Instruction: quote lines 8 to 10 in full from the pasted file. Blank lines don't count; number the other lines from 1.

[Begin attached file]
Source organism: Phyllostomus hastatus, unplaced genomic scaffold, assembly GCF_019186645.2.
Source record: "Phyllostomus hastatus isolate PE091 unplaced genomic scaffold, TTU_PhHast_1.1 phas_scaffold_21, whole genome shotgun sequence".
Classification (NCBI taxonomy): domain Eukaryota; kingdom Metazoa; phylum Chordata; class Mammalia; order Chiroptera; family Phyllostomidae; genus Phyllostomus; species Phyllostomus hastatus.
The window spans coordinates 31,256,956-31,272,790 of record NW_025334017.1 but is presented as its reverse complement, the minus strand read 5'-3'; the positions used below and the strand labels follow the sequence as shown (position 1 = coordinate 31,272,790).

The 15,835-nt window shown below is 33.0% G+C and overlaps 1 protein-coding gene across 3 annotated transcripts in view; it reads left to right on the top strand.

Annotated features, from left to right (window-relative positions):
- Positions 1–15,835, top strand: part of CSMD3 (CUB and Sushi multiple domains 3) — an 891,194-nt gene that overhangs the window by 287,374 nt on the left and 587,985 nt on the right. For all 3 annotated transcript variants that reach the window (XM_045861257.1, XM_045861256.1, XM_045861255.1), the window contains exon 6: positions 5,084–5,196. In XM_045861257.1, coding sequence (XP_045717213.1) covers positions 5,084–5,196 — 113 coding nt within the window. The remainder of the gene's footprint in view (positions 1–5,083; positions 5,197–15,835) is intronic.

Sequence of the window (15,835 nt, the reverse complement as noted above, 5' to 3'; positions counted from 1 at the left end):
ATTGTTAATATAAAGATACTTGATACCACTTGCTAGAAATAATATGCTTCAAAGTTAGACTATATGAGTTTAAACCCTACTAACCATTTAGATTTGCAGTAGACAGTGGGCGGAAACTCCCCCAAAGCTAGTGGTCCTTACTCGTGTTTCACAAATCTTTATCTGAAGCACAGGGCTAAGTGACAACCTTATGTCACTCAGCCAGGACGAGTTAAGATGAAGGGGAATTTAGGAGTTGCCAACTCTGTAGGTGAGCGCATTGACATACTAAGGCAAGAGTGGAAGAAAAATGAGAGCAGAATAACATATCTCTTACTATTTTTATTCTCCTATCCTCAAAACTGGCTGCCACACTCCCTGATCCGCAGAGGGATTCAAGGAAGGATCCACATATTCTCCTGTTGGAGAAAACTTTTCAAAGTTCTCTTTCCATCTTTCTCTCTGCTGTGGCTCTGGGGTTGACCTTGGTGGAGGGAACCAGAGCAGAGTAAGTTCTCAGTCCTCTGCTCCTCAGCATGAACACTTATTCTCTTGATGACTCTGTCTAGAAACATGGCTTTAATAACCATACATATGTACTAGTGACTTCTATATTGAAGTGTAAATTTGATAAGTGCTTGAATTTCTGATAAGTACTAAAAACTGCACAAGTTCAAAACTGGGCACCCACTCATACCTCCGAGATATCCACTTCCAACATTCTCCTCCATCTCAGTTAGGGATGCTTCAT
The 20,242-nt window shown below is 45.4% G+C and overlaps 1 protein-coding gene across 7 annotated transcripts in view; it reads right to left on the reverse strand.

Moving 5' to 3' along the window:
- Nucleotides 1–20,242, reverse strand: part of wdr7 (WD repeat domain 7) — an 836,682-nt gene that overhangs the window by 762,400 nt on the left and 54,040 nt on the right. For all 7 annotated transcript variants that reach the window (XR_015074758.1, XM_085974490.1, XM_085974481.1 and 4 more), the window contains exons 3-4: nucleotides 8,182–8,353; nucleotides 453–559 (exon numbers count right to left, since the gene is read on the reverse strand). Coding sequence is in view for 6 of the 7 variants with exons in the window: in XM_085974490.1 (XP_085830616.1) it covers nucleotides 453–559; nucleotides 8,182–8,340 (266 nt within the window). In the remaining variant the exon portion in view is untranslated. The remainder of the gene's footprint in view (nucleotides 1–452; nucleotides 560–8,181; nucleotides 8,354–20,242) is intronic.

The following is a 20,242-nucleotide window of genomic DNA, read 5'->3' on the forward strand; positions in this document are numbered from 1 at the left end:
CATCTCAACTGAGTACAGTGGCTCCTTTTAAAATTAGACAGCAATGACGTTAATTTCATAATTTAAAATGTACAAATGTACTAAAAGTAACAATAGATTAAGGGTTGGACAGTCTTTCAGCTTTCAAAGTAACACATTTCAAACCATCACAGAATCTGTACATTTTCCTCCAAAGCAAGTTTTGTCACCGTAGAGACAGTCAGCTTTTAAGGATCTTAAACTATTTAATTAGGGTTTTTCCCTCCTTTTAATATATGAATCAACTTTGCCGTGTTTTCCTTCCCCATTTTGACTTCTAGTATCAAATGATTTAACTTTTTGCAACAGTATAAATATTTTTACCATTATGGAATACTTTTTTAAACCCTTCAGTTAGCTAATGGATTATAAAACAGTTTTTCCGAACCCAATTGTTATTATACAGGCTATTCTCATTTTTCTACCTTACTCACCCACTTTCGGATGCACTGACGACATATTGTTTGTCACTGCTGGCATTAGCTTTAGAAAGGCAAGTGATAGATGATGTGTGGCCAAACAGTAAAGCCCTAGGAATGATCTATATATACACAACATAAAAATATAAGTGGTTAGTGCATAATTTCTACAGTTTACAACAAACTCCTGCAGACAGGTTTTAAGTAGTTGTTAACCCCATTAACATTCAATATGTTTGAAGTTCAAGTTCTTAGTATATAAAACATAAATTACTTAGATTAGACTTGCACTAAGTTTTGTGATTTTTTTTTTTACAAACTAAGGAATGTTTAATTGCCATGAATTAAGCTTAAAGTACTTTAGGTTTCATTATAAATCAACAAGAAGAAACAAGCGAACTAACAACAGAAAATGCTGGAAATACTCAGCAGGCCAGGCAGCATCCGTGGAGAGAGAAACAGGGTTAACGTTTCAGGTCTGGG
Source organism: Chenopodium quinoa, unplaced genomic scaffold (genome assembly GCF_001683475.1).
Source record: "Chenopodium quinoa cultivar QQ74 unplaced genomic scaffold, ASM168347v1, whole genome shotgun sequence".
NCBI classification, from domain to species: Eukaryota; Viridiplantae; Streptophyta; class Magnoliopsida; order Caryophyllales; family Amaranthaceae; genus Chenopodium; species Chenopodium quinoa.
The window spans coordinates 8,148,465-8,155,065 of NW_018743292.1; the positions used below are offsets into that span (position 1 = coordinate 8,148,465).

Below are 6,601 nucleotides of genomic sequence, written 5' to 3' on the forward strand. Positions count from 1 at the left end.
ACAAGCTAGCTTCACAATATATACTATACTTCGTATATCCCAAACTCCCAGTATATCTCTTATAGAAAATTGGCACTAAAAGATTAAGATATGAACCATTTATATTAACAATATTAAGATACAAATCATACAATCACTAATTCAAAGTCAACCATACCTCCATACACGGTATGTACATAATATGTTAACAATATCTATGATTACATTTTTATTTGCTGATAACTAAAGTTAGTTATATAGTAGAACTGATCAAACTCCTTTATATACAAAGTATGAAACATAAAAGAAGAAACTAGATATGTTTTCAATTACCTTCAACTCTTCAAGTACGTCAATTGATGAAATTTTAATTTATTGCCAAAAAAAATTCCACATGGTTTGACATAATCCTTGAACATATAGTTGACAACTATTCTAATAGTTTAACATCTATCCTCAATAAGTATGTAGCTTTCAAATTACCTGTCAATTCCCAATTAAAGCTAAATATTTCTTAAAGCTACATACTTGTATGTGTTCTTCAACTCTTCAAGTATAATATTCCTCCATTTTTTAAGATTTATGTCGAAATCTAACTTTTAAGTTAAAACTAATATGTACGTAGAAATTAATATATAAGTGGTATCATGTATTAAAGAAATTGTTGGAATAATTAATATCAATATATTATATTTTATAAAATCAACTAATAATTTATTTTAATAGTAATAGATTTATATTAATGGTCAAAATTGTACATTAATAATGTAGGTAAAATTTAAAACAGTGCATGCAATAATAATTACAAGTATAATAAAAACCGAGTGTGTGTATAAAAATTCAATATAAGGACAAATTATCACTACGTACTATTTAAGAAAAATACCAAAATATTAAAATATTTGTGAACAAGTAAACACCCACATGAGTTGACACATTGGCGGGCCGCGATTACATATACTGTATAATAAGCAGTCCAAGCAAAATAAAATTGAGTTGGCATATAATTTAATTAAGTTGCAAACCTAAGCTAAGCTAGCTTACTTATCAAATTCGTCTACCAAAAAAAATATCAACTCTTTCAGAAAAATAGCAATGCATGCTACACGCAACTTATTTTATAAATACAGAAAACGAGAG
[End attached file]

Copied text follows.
Sequence of the window (15,835 nt, the reverse complement as noted above, 5' to 3'; positions counted from 1 at the left end):
ATTGTTAATATAAAGATACTTGATACCACTTGCTAGAAATAATATGCTTCAAAGTTAGACTATATGAGTTTAAACCCTACTAACCATTTAGATTTGCAGTAGACAGTGGGCGGAAACTCCCCCAAAGCTAGTGGTCCTTACTCGTGTTTCACAAATCTTTATCTGAAGCACAGGGCTAAGTGACAACCTTATGTCACTCAGCCAGGACGAGTTAAGATGAAGGGGAATTTAGGAGTTGCCAACTCTGTAGGTGAGCGCATTGACATACTAAGGCAAGAGTGGAAGAAAAATGAGAGCAGAATAACATATCTCTTACTATTTTTATTCTCCTATCCTCAAAACTGGCTGCCACACTCCCTGATCCGCAGAGGGATTCAAGGAAGGATCCACATATTCTCCTGTTGGAGAAAACTTTTCAAAGTTCTCTTTCCATCTTTCTCTCTGCTGTGGCTCTGGGGTTGACCTTGGTGGAGGGAACCAGAGCAGAGTAAGTTCTCAGTCCTCTGCTCCTCAGCATGAACACTTATTCTCTTGATGACTCTGTCTAGAAACATGGCTTTAATAACCATACATATGTACTAGTGACTTCTATATTGAAGTGTAAATTTGATAAGTGCTTGAATTTCTGATAAGTACTAAAAACTGCACAAGTTCAAAACTGGGCACCCACTCATACCTCCGAGATATCCACTTCCAACATTCTCCTCCATCTCAGTTAGGGATGCTTCAT
The 20,242-nt window shown below is 45.4% G+C and overlaps 1 protein-coding gene across 7 annotated transcripts in view; it reads right to left on the reverse strand.